Drag the three locators anywhere in the plot area. Then move the slider button to the right, to show that a straight line can pass through ANY three points in a plane…

The Snapshots show some possible positions for the three locators and the automatically oriented line.

An idealized mathematical line has zero thickness. As in other real-world depictions of a line, a plotted line in Mathematica must have sufficient positive thickness in order to be visible. (In mathematics the region between two parallel lines is called a strip.) It is easier to make a strip with some positive thickness pass through several points than if the corresponding line has zero thickness. This Demonstration shows that if the thickness can be increased indefinitely, then the strip can be made to pass through any three points in a plane. Of course, this is not what is normally understood by the phrase "to pass a line through any three points in a plane"!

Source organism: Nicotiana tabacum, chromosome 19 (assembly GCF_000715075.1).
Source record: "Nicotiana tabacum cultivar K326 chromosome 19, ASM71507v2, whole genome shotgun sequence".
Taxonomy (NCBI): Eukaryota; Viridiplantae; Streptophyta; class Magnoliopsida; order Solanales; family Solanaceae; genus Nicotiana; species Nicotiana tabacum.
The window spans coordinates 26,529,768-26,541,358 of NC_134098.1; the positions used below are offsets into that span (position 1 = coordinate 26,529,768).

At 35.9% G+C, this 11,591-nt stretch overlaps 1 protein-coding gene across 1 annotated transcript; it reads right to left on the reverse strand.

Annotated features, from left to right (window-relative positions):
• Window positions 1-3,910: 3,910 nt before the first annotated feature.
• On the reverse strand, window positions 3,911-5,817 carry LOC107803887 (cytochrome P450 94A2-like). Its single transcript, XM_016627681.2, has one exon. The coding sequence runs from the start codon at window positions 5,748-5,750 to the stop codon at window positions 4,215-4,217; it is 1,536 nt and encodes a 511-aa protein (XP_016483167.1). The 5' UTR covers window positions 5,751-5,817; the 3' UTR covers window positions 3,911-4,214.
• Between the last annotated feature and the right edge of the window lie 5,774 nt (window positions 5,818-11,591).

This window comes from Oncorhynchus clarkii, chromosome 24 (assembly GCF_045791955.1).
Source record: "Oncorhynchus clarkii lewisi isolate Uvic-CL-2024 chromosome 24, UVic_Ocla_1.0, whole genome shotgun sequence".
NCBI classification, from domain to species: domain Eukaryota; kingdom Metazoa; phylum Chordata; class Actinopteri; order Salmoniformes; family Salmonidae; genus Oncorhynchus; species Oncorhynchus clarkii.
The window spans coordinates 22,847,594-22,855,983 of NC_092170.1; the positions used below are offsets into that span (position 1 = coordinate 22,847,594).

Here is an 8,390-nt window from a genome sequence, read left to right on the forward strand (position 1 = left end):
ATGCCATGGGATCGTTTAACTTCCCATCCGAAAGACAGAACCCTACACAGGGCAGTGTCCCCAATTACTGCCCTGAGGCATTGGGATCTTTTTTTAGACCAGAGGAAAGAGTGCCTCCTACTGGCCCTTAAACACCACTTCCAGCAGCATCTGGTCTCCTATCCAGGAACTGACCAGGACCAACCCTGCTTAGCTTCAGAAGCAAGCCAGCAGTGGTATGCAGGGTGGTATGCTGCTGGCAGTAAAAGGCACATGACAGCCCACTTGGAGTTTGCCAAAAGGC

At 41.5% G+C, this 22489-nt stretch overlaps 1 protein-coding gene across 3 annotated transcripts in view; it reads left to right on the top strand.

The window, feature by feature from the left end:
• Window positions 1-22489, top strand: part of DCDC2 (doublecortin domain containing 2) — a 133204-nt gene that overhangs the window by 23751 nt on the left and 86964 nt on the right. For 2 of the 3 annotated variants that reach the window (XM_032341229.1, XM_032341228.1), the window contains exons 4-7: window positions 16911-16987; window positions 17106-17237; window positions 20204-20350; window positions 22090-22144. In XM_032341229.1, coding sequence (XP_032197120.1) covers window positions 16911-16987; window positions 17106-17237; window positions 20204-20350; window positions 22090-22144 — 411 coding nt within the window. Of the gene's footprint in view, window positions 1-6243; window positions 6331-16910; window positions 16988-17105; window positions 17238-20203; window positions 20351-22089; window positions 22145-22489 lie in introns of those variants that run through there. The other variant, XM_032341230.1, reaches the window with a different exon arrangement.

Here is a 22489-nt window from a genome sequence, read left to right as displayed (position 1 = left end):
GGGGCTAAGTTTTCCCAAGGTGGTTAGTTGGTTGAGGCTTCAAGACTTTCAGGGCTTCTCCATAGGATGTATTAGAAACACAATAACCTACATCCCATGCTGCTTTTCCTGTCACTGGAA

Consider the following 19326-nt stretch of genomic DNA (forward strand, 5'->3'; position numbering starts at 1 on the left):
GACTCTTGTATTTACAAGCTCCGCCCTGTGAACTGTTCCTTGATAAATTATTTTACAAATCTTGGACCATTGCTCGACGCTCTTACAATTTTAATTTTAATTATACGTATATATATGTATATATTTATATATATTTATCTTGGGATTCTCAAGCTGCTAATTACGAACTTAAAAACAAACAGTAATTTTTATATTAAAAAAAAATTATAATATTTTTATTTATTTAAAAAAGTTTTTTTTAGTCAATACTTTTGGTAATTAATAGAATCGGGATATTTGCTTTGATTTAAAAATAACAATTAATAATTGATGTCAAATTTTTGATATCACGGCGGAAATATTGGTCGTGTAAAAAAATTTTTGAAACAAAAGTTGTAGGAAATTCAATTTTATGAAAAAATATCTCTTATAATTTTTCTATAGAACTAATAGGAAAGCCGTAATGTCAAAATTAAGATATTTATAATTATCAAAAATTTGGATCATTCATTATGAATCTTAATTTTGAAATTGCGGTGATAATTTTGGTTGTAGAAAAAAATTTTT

When the three locators identify the vertices of a triangle, the line is automatically oriented so as to join the midpoint of the triangle's shortest side with the vertex opposite that side. Then, as the slider is used to increase the thickness, the three points identified by locators will eventually be covered by a strip of minimum thickness, at which point a message appears above the plot area. The message can also be made to appear without increasing the thickness by moving the locators so that two or all three lie directly on top of one another or by positioning them so that all three lie at different locations along a zero-thickness line (for example, along one of the dashed axis lines).

A strip of maximum thickness, i.e., one so thick it fills the entire plot area before the message appears, can be forced by dragging two of the locators to adjacent corners of the plot area and the third to the midpoint of the opposite side, as shown in Snapshot 3. The dashed axis lines can be helpful in the precise placement of the three locators.

The source of the quip on which this Demonstration is based is unknown to the author.